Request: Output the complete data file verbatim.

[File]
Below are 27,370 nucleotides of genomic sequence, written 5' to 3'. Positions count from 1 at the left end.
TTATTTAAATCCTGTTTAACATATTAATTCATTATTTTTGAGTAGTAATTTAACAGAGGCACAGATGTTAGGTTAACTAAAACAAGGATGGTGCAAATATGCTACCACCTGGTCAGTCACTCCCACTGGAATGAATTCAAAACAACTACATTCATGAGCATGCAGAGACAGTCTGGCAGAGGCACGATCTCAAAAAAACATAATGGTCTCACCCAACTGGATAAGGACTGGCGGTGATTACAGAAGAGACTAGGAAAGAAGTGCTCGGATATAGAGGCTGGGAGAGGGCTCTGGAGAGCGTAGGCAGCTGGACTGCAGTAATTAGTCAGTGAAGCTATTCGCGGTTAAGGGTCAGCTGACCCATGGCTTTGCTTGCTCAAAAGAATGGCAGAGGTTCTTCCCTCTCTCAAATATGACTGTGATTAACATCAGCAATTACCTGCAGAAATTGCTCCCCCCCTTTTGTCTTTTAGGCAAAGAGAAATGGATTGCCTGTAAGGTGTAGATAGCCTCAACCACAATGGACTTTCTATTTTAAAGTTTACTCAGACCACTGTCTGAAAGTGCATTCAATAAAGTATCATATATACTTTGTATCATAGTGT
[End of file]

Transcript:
Below are 27,370 nucleotides of genomic sequence, written 5' to 3'. Positions count from 1 at the left end.
TTATTTAAATCCTGTTTAACATATTAATTCATTATTTTTGAGTAGTAATTTAACAGAGGCACAGATGTTAGGTTAACTAAAACAAGGATGGTGCAAATATGCTACCACCTGGTCAGTCACTCCCACTGGAATGAATTCAAAACAACTACATTCATGAGCATGCAGAGACAGTCTGGCAGAGGCACGATCTCAAAAAAACATAATGGTCTCACCCAACTGGATAAGGACTGGCGGTGATTACAGAAGAGACTAGGAAAGAAGTGCTCGGATATAGAGGCTGGGAGAGGGCTCTGGAGAGCGTAGGCAGCTGGACTGCAGTAATTAGTCAGTGAAGCTATTCGCGGTTAAGGGTCAGCTGACCCATGGCTTTGCTTGCTCAAAAGAATGGCAGAGGTTCTTCCCTCTCTCAAATATGACTGTGATTAACATCAGCAATTACCTGCAGAAATTGCTCCCCCCCTTTTGTCTTTTAGGCAAAGAGAAATGGATTGCCTGTAAGGTGTAGATAGCCTCAACCACAATGGACTTTCTATTTTAAAGTTTACTCAGACCACTGTCTGAAAGTGCATTCAATAAAGTATCATATATACTTTGTATCATAGTGT